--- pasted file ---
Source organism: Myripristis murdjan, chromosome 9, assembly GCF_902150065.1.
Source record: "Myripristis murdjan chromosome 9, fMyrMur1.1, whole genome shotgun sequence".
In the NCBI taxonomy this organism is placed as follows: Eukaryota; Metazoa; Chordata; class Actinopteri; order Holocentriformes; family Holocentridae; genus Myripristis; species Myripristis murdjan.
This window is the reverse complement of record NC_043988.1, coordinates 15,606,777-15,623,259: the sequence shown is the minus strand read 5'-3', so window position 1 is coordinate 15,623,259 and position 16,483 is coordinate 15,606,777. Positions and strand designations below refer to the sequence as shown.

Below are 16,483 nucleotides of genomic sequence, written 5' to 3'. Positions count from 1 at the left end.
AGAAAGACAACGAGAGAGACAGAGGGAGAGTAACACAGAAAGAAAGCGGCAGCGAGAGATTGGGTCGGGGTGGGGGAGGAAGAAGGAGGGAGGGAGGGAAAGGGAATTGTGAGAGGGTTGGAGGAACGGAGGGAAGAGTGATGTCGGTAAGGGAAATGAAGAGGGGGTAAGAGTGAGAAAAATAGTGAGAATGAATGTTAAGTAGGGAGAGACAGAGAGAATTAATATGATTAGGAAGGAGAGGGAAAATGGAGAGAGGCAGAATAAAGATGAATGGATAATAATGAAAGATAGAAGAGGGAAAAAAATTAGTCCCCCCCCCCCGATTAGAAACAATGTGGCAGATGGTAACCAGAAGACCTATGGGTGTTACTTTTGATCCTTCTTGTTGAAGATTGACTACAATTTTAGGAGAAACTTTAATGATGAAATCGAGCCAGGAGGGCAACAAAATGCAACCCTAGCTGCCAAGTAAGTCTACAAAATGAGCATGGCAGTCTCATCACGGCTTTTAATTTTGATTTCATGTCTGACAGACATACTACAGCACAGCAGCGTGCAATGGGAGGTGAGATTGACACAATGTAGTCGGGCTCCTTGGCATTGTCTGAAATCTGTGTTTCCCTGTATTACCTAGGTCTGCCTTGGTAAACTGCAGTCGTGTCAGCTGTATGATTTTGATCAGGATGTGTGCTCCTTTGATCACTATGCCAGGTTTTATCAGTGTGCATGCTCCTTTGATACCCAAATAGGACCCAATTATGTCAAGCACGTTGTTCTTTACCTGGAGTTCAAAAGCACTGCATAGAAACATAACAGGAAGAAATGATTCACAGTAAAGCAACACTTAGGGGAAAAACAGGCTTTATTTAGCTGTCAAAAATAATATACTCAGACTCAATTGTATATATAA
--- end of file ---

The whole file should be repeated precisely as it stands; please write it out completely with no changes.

Source organism: Myripristis murdjan, chromosome 9, assembly GCF_902150065.1.
Source record: "Myripristis murdjan chromosome 9, fMyrMur1.1, whole genome shotgun sequence".
In the NCBI taxonomy this organism is placed as follows: Eukaryota; Metazoa; Chordata; class Actinopteri; order Holocentriformes; family Holocentridae; genus Myripristis; species Myripristis murdjan.
This window is the reverse complement of record NC_043988.1, coordinates 15,606,777-15,623,259: the sequence shown is the minus strand read 5'-3', so window position 1 is coordinate 15,623,259 and position 16,483 is coordinate 15,606,777. Positions and strand designations below refer to the sequence as shown.

Below are 16,483 nucleotides of genomic sequence, written 5' to 3'. Positions count from 1 at the left end.
AGAAAGACAACGAGAGAGACAGAGGGAGAGTAACACAGAAAGAAAGCGGCAGCGAGAGATTGGGTCGGGGTGGGGGAGGAAGAAGGAGGGAGGGAGGGAAAGGGAATTGTGAGAGGGTTGGAGGAACGGAGGGAAGAGTGATGTCGGTAAGGGAAATGAAGAGGGGGTAAGAGTGAGAAAAATAGTGAGAATGAATGTTAAGTAGGGAGAGACAGAGAGAATTAATATGATTAGGAAGGAGAGGGAAAATGGAGAGAGGCAGAATAAAGATGAATGGATAATAATGAAAGATAGAAGAGGGAAAAAAATTAGTCCCCCCCCCCCGATTAGAAACAATGTGGCAGATGGTAACCAGAAGACCTATGGGTGTTACTTTTGATCCTTCTTGTTGAAGATTGACTACAATTTTAGGAGAAACTTTAATGATGAAATCGAGCCAGGAGGGCAACAAAATGCAACCCTAGCTGCCAAGTAAGTCTACAAAATGAGCATGGCAGTCTCATCACGGCTTTTAATTTTGATTTCATGTCTGACAGACATACTACAGCACAGCAGCGTGCAATGGGAGGTGAGATTGACACAATGTAGTCGGGCTCCTTGGCATTGTCTGAAATCTGTGTTTCCCTGTATTACCTAGGTCTGCCTTGGTAAACTGCAGTCGTGTCAGCTGTATGATTTTGATCAGGATGTGTGCTCCTTTGATCACTATGCCAGGTTTTATCAGTGTGCATGCTCCTTTGATACCCAAATAGGACCCAATTATGTCAAGCACGTTGTTCTTTACCTGGAGTTCAAAAGCACTGCATAGAAACATAACAGGAAGAAATGATTCACAGTAAAGCAACACTTAGGGGAAAAACAGGCTTTATTTAGCTGTCAAAAATAATATACTCAGACTCAATTGTATATATAA